There has undeniably been a huge increase, across all professions, of people taking a second job or finding an extra source of income by ‘moonlighting’ in a role that may or may not be related to their main job – usually because they need the extra income but sometimes to ‘feed’ other interests that their main job doesn’t fulfil.
Research from The Independent this summer found that almost 100,000 more people have had to take second jobs in the past year, taking the total number to 1.1 million in the first quarter of this year – the highest total since 2002. The number of hours worked in second jobs has also gone up, to an average of just under 10 a week.
The Independent’s research also found that many companies are happy to take on staff working relatively short hours to help meet their business needs, rather than having to take on a more expensive full-time or part-time employee.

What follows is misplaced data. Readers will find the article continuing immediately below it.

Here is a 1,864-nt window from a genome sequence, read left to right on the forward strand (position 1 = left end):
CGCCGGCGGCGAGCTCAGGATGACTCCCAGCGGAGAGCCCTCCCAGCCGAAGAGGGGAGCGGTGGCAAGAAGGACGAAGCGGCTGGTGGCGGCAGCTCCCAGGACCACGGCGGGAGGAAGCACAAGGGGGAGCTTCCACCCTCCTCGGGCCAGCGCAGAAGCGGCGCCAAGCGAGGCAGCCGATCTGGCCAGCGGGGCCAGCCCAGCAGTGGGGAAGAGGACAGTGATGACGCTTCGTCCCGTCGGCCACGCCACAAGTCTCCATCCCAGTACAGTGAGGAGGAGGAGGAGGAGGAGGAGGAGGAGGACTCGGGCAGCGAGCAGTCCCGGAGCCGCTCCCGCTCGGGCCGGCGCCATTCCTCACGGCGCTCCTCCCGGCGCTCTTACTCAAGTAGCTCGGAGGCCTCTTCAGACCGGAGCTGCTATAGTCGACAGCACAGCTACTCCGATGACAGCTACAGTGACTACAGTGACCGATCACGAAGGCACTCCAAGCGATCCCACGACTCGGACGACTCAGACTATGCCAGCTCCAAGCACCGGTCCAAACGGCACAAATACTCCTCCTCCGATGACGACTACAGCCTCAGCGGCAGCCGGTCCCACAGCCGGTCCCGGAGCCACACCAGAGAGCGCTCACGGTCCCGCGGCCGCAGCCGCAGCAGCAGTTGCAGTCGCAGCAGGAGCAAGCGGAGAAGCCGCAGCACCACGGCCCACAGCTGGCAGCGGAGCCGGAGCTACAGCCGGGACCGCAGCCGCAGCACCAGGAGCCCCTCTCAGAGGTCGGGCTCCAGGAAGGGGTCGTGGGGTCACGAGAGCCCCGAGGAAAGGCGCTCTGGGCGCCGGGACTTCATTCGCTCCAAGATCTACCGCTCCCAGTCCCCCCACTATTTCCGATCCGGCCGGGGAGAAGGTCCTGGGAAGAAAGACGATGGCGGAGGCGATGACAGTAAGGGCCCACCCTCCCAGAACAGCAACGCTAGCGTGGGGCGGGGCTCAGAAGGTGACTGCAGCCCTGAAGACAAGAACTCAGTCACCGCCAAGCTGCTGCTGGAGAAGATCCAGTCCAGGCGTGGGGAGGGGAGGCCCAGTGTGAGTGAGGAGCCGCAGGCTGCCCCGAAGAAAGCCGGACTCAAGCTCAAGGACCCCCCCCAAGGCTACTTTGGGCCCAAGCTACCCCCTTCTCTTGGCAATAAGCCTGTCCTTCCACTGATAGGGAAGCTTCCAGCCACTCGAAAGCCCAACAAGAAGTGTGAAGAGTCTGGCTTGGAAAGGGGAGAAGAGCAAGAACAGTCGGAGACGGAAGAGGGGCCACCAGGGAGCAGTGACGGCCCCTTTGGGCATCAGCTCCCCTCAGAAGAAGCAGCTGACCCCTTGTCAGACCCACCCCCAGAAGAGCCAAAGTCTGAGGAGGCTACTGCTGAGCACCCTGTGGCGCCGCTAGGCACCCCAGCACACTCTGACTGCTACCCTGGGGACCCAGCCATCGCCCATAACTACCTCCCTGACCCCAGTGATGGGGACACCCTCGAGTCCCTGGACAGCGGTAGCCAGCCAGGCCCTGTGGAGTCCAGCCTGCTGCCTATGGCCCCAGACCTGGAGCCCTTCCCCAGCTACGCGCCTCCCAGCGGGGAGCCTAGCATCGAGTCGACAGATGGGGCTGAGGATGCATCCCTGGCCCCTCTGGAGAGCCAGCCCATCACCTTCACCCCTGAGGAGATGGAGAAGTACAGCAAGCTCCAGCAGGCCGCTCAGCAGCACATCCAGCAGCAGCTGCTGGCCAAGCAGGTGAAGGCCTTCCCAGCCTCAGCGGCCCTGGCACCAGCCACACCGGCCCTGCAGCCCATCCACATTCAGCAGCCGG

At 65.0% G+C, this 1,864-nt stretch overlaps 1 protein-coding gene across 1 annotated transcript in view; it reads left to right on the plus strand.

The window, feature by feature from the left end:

We look at what this means in terms of the Working Time Regulations, Contractual requirements of your main job, Moonlighting while on long-term sick leave, Tax and benefit implications here.
Moonlighting while on long-term sick leave
It’s not unknown for employees on long-term sick leave try to supplement their sick pay with additional income from another job. Employers may naturally assume they can discipline or dismiss an employee who does this on the basis of the employee’s dishonesty. However, your employer will need to determine whether, that while your illness may have a genuine effect on the job you do for them it may not prevent you from performing other, different, work.